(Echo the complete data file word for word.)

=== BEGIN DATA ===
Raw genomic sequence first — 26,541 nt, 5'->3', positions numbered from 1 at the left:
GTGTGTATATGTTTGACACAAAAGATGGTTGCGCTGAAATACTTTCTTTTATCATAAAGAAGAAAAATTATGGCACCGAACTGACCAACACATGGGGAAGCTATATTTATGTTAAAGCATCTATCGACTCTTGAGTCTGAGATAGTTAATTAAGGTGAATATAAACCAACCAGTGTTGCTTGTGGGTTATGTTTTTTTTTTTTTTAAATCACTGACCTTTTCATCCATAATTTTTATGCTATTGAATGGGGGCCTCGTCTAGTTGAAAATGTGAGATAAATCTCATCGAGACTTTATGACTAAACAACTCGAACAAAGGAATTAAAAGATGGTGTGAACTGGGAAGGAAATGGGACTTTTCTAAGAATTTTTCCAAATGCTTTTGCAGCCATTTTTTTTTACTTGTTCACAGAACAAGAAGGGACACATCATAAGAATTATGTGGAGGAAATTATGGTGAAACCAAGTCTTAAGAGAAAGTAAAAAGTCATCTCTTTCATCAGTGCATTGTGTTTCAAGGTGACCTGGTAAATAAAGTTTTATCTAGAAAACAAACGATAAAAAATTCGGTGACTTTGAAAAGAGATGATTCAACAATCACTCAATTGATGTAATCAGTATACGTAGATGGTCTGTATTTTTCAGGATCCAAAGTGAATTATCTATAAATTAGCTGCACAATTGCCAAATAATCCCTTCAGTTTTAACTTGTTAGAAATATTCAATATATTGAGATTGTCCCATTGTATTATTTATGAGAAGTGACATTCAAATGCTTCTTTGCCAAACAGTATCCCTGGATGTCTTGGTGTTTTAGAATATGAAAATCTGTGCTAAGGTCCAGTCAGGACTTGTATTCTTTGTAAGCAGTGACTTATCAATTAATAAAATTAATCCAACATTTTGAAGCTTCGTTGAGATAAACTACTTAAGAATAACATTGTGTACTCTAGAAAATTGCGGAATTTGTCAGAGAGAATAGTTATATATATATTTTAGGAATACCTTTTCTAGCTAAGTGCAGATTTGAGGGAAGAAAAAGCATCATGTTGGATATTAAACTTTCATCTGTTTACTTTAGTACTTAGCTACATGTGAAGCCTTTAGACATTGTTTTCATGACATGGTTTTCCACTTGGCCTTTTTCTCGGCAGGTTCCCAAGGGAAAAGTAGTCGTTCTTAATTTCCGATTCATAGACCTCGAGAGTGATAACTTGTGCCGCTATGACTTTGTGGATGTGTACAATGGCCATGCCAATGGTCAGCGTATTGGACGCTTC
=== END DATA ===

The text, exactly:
Raw genomic sequence first — 26,541 nt, 5'->3', positions numbered from 1 at the left:
GTGTGTATATGTTTGACACAAAAGATGGTTGCGCTGAAATACTTTCTTTTATCATAAAGAAGAAAAATTATGGCACCGAACTGACCAACACATGGGGAAGCTATATTTATGTTAAAGCATCTATCGACTCTTGAGTCTGAGATAGTTAATTAAGGTGAATATAAACCAACCAGTGTTGCTTGTGGGTTATGTTTTTTTTTTTTTTAAATCACTGACCTTTTCATCCATAATTTTTATGCTATTGAATGGGGGCCTCGTCTAGTTGAAAATGTGAGATAAATCTCATCGAGACTTTATGACTAAACAACTCGAACAAAGGAATTAAAAGATGGTGTGAACTGGGAAGGAAATGGGACTTTTCTAAGAATTTTTCCAAATGCTTTTGCAGCCATTTTTTTTTACTTGTTCACAGAACAAGAAGGGACACATCATAAGAATTATGTGGAGGAAATTATGGTGAAACCAAGTCTTAAGAGAAAGTAAAAAGTCATCTCTTTCATCAGTGCATTGTGTTTCAAGGTGACCTGGTAAATAAAGTTTTATCTAGAAAACAAACGATAAAAAATTCGGTGACTTTGAAAAGAGATGATTCAACAATCACTCAATTGATGTAATCAGTATACGTAGATGGTCTGTATTTTTCAGGATCCAAAGTGAATTATCTATAAATTAGCTGCACAATTGCCAAATAATCCCTTCAGTTTTAACTTGTTAGAAATATTCAATATATTGAGATTGTCCCATTGTATTATTTATGAGAAGTGACATTCAAATGCTTCTTTGCCAAACAGTATCCCTGGATGTCTTGGTGTTTTAGAATATGAAAATCTGTGCTAAGGTCCAGTCAGGACTTGTATTCTTTGTAAGCAGTGACTTATCAATTAATAAAATTAATCCAACATTTTGAAGCTTCGTTGAGATAAACTACTTAAGAATAACATTGTGTACTCTAGAAAATTGCGGAATTTGTCAGAGAGAATAGTTATATATATATTTTAGGAATACCTTTTCTAGCTAAGTGCAGATTTGAGGGAAGAAAAAGCATCATGTTGGATATTAAACTTTCATCTGTTTACTTTAGTACTTAGCTACATGTGAAGCCTTTAGACATTGTTTTCATGACATGGTTTTCCACTTGGCCTTTTTCTCGGCAGGTTCCCAAGGGAAAAGTAGTCGTTCTTAATTTCCGATTCATAGACCTCGAGAGTGATAACTTGTGCCGCTATGACTTTGTGGATGTGTACAATGGCCATGCCAATGGTCAGCGTATTGGACGCTTC